The Village of Mineola is looking to put more cash behind an effort to make over its downtown business district.
The Village Board voted Wednesday to apply for $533,000 in federally funded Community Development Block Grants to continue its plan to fix up storefronts and streets in the downtown area.
Some $250,000 of that would be a boost to the village’s “facade improvement program,” an effort started about a year ago to give storefronts near the Long Island Rail Road station a unified look, said Tom Savino of Vision Accomplished, a consultant for the village.
“This funding is literally changing the face of the village,” Mayor Scott Strauss said Wednesday.
Since its inception last year, it has has revamped six downtown storefronts along Mineola Boulevard using an existing pool of about $300,000 in block grant funding, Savino said.
About 60 village businesses are interested and about 20 are in the pipeline for renovations, he said, with Main Street stores to receive the next facelifts. The program covers up to 75 percent of the cost of redoing storefronts according to designs created by a village committee.
The program’s goal is make the downtown area, the target of a decade-long revitalization effort, less busy and more attractive to customers and new businesses, village officials have said.
To that end, Mineola is also seeking $233,000 in grant funding for new signs to create a “sense of place” for the downtown, Savino said. Another $50,000 grant would pay to install new curb cuts throughout the village to make it more handicap-accessible, he said.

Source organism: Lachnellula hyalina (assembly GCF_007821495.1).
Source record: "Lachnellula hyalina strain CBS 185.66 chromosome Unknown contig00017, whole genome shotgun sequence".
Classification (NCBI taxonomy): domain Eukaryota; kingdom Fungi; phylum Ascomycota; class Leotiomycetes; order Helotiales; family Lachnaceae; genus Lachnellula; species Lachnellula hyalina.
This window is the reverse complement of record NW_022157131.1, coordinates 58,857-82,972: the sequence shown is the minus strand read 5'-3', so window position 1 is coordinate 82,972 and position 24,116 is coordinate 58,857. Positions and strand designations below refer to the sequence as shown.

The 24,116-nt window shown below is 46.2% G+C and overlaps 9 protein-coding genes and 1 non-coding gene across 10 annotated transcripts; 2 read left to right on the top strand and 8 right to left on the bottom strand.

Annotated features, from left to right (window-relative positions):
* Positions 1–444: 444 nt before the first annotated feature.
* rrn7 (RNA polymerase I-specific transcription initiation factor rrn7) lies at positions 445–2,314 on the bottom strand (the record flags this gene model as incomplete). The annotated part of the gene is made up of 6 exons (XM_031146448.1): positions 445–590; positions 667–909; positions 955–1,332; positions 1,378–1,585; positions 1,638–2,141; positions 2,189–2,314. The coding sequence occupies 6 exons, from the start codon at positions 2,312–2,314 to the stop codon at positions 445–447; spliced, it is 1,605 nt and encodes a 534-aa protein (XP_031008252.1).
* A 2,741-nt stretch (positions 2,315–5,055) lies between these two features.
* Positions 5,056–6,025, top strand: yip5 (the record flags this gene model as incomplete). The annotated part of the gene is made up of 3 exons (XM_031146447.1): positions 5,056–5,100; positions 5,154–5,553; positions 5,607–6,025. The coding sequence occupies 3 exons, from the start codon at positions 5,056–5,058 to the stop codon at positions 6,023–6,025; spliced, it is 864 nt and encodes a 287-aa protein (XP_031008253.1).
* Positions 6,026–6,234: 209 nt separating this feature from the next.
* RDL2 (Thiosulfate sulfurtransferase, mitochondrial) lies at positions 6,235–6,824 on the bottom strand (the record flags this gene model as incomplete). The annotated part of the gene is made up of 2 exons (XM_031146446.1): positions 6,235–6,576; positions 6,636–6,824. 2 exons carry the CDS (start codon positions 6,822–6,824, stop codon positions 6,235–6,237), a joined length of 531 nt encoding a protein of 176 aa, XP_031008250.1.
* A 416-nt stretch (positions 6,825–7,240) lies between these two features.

Mineola pays Savino, a former deputy village clerk, $75,000 annually to manage the facade program. He’s done similar projects in Westbury and Farmingdale.
The village usually doesn’t get every dollar it seeks through the grants, which are funded by the U.S. Department of Housing and Urban Development and administered by Nassau County.
But the facade program alone could turn into a $3 million effort and extend to larger business corridors, including Jericho Turnpike, Willis Avenue and Old Country Road, Savino said.
“It’s really a community-geared grant that can bring up people to help the community as a whole,” he said.
Trustee Dennis Walsh said he’s seen the plan work — the new facades now draw people’s eyes to businesses when they would just walk by them before.
“I think other store owners are looking forward to this extending out into other areas,” Walsh said.
Also on Wednesday, the Village Board adopted a $22.8 million 2017-18 budget that will increase spending about 2.1 percent but keep property tax revenue flat for the second straight year.
The village saw a slight decrease in state municipal aid but is set to get more state money for road repairs, increasing its total road maintenance budget to $1.25 million.
Strauss touted the village’s efforts to pay off about $35 million in debt since 2004 and payments from residential apartment complexes that help keep taxes down.
“The Village of Mineola is on financial footing that is rock solid, and we plan to keep it that way,” Strauss said.